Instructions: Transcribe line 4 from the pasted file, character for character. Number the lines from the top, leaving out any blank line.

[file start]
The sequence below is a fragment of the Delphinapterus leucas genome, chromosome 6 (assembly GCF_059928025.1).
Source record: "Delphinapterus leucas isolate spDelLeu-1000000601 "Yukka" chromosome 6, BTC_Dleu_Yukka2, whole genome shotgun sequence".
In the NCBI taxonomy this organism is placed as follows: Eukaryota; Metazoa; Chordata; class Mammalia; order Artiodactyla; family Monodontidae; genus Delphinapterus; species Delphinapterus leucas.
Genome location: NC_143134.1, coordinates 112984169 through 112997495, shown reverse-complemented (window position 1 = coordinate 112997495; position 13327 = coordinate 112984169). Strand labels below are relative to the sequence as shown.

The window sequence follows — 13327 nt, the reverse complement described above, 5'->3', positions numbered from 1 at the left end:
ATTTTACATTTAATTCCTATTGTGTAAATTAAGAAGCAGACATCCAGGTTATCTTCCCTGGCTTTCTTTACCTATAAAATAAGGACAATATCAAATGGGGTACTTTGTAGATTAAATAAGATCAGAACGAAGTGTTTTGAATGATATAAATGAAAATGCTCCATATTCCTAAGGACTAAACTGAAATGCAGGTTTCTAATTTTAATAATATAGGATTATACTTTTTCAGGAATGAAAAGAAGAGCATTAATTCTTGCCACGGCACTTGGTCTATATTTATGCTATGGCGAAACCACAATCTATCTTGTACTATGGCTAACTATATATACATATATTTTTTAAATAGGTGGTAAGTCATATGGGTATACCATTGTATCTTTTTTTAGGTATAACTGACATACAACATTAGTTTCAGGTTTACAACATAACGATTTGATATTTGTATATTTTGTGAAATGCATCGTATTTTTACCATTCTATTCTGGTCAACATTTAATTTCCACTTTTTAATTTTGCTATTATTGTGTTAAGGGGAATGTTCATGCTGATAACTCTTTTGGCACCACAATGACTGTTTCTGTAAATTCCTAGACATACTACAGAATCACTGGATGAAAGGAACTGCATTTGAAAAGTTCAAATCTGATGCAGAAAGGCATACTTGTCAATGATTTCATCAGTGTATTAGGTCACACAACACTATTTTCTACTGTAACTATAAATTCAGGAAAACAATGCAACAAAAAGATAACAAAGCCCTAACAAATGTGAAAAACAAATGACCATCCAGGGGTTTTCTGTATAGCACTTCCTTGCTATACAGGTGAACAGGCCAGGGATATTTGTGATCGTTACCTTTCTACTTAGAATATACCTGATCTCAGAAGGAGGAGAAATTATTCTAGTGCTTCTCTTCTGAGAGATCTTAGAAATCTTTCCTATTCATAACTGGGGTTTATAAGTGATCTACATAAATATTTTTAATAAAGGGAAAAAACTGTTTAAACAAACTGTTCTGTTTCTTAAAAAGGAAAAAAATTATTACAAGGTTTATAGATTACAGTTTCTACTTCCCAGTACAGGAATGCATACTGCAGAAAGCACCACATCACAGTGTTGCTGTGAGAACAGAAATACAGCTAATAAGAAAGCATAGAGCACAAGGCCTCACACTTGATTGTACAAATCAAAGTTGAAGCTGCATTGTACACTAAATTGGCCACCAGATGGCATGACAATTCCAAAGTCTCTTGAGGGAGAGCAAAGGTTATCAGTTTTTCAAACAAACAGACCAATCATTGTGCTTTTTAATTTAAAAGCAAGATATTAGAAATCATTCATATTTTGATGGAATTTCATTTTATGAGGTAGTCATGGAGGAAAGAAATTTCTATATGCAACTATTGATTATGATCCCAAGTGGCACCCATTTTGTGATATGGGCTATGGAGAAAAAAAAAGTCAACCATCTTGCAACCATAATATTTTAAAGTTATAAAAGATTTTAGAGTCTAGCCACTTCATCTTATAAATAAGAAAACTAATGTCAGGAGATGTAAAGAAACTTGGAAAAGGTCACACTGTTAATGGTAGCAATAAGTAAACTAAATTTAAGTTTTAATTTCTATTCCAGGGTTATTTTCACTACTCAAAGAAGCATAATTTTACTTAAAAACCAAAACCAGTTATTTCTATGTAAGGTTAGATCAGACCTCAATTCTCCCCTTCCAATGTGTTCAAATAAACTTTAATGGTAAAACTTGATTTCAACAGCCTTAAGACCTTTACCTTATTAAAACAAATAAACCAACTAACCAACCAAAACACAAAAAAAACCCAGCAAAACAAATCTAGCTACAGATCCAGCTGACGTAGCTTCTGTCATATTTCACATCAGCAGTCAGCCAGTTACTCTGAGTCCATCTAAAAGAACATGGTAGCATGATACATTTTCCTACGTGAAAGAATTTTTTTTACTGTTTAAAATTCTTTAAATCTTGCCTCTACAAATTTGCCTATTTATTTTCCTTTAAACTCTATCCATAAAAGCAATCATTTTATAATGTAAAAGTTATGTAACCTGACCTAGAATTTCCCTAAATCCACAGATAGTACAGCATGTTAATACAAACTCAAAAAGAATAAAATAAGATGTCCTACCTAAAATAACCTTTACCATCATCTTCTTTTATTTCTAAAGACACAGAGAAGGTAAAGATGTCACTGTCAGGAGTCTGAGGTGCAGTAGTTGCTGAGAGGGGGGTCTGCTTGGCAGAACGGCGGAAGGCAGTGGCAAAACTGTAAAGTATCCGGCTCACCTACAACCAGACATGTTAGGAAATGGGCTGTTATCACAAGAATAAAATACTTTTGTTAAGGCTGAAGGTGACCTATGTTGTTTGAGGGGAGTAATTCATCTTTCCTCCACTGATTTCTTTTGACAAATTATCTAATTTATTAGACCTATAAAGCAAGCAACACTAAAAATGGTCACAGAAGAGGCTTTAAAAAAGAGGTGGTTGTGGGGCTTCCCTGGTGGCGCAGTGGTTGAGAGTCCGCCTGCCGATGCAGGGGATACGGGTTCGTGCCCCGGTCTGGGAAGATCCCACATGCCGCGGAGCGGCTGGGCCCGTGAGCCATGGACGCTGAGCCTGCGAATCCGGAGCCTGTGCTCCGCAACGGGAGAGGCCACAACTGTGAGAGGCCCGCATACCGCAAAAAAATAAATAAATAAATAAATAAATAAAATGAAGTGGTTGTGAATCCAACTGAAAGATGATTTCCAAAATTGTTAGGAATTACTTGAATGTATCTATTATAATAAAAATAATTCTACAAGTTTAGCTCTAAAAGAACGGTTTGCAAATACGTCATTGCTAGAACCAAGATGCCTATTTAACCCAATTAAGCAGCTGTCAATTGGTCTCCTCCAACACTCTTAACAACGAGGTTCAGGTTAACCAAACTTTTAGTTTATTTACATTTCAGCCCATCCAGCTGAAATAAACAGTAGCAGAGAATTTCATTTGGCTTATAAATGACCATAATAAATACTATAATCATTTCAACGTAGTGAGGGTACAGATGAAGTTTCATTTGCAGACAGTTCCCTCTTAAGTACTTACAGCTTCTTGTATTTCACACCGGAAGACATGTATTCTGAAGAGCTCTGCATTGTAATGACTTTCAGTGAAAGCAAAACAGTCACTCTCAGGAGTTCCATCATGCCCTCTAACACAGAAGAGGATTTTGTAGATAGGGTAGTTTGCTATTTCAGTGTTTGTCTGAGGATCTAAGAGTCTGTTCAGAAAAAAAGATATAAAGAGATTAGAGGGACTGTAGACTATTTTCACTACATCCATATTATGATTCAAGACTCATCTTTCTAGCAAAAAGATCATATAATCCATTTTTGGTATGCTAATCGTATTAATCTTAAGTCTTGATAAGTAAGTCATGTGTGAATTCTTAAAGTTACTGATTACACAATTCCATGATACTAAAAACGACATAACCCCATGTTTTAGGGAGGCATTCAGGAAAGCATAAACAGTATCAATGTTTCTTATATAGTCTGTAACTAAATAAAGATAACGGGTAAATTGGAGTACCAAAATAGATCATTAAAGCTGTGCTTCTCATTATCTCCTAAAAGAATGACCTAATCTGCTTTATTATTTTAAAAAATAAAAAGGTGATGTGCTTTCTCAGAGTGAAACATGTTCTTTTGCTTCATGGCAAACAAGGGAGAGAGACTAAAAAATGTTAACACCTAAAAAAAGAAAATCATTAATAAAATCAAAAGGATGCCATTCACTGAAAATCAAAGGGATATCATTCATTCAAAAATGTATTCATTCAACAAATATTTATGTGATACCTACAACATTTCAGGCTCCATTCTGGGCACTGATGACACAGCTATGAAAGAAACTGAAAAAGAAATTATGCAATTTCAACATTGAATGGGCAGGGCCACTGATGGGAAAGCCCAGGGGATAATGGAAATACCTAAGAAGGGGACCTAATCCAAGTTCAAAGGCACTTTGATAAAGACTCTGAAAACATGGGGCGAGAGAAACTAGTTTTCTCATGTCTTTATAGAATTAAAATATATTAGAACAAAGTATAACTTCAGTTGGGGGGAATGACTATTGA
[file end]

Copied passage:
Genome location: NC_143134.1, coordinates 112984169 through 112997495, shown reverse-complemented (window position 1 = coordinate 112997495; position 13327 = coordinate 112984169). Strand labels below are relative to the sequence as shown.